Tyler Bate's journey of self development, philosophy, veganism, and the quest to be better

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  • Tyler Bate in action

    The unexamined life is not worth living.

    The words of ancient Greek philosopher Socrates, and generally not the words you expect to be quoted by many 23-year-old athletes.

    Quiet, considered, and thoughtful, WWE superstar Tyler Bate’s outlook on life belies his years, with what we see of him on TV barely scratching the surface.

    Far from the bright lights and razzmatazz of the WWE, Bate, a Brit who can be seen on the brand’s NXT UK platform, is on a constant journey of self-discovery, analysing and refining everything from his own self, relationships, and all that fits into the rich tapestry of life.

    Thrust into the limelight at a relatively young age, surrounded by larger-than-life characters all vying for limited air time, the WWE, while being a land of opportunity, can chew up and spit out many an aspiring superstar unable to adapt to a quite surreal working environment.

    Although Bate would acknowledge he’s living a dream, there is far more to his existence than that, and ultimately what defines him. You sense that helps in his line of work.

    “I have felt for years that I have a bit of an older head on me, I’m kind of an old soul,” he explains to Sport360 from his home in the UK.

    “I think it came from having a passion for life and want to experience life’s simplicities in their fullest.”

    Bate talks about the need to concentrate on those things that are essentially ‘you’, and how the development of traits you already have can often supersede the chasing of new ones.

    His self-awareness is palpable.

    “I think people get so caught up in fulfilling roles and doing stuff all the time that they forget to be themselves. People are so occupied with doing, they don’t ‘be’. Part of ‘being’ is just stopping and having a good look in the mirror, a good look inside yourself.

    “Examine your life, look at what you like and don’t like and just do something about it.”

    This self-reflection and constant evolution has manifested in many forms, from his diet, Bate is a staunch vegan, to his training, and ultimately outlook on wrestling.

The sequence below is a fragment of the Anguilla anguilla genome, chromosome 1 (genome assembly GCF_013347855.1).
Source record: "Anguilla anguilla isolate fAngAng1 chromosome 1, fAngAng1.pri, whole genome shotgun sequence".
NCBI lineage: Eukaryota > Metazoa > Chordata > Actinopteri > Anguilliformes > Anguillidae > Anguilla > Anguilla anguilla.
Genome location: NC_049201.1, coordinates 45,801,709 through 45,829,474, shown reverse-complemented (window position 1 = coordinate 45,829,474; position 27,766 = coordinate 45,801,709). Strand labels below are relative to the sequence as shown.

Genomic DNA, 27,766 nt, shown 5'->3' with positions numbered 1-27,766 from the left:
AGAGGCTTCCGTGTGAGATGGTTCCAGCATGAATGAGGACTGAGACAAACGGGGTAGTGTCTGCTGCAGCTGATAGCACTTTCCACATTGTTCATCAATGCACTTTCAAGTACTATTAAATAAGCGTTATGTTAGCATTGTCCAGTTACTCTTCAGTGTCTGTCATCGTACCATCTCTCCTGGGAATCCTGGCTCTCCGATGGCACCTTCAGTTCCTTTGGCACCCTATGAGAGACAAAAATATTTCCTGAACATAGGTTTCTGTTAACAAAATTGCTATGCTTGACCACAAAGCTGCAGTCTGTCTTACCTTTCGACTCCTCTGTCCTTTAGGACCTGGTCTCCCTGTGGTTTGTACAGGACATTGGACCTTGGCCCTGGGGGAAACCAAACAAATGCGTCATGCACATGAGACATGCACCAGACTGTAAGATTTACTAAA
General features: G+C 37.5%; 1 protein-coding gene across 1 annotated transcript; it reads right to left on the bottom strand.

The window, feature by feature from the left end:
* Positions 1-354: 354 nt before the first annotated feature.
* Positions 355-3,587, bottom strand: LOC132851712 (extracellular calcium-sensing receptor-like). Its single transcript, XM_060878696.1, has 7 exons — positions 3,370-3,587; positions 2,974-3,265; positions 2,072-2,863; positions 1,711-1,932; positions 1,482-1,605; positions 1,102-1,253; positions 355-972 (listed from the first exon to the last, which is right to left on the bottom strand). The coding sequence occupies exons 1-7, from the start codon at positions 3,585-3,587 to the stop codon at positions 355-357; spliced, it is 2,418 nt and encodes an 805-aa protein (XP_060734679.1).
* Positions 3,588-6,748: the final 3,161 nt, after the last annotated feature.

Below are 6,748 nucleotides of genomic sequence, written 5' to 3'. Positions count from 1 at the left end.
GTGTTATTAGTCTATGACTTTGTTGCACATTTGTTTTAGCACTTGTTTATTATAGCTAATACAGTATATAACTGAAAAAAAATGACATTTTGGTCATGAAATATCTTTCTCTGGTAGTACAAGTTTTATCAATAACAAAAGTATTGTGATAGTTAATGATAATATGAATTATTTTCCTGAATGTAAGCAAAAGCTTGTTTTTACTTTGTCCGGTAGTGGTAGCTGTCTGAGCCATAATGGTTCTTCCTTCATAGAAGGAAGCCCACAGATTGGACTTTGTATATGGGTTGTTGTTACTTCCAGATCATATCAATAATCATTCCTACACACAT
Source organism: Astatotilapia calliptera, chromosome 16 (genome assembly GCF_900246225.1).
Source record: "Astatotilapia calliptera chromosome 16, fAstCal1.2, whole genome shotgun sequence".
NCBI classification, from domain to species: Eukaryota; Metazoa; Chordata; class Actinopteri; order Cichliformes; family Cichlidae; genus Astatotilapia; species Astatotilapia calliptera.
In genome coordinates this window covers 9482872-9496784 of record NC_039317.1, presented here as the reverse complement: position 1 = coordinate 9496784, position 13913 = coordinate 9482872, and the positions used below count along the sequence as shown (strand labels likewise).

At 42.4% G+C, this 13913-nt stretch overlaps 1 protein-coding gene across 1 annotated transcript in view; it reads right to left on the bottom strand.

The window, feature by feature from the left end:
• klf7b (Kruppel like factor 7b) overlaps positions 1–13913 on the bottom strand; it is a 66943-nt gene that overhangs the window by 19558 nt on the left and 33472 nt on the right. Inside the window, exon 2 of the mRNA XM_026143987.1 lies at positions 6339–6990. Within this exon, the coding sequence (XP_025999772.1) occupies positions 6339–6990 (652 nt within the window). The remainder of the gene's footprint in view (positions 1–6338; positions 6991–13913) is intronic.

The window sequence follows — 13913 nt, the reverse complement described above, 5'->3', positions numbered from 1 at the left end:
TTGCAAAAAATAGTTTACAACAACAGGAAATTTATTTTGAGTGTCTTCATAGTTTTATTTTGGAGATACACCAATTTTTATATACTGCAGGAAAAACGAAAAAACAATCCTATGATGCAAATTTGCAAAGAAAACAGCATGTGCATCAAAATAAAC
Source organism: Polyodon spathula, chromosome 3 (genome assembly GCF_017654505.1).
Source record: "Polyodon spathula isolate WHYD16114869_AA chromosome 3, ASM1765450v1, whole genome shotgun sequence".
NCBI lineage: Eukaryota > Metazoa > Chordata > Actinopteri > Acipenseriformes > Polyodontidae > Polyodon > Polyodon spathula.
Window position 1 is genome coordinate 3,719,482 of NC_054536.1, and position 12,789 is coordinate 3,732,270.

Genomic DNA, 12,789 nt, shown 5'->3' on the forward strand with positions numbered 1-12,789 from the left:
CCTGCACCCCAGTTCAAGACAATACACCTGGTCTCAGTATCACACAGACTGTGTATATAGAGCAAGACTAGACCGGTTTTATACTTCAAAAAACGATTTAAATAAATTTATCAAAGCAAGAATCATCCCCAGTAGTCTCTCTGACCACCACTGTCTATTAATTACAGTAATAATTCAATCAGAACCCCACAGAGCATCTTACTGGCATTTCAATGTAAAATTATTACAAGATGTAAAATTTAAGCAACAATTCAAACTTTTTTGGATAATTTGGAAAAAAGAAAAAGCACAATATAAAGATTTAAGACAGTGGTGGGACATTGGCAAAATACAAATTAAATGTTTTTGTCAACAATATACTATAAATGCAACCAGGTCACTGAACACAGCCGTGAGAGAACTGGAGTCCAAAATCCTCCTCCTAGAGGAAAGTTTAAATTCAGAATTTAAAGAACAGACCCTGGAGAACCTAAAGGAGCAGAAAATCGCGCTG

This idea of being yourself often doesn’t fit well in professional wrestling, with most of his contemporaries portraying a character that, in some form or another, is larger than life. Tyler Bate, however, portrays Tyler Bate. And he is more than comfortable with that.

    With the ongoing COVID-19 pandemic, he currently finds himself locked-down in the UK, away from our TV screens, but very much using the time to discover.

    He is learning to play the piano, and also strums a ukulele, he will read philosophy and meditate, or simply let nature provide the backdrop of his entertainment – he recalls being fascinated by watching the process of a spider catching, wrapping, and eating a fly in his home recently.

    “I feel very lucky to be on a more privileged side of the economy,” he says. “I don’t have to struggle for money, I’ve got food and a house, and I have plenty of toys to play with to keep my mind and body active.

    “I don’t get bored because any time I find myself bored I just sit and meditate. Even doing nothing I can make something out of.”

    Being vegan is another important part of Bate’s life, both for health and conscientious grounds.

    He admits to knowing little about it at first but paid more attention when some of his closest friends became vegan.

    “One of my best friends went vegan before me, and around the same time Pete (fellow WWE Superstar Pete Dunne) went vegan,” he explains. “Before I knew about veganism I was neither for nor against it, I was completely on the fence. I had no information so I had no right to make a decision or have an opinion on it.”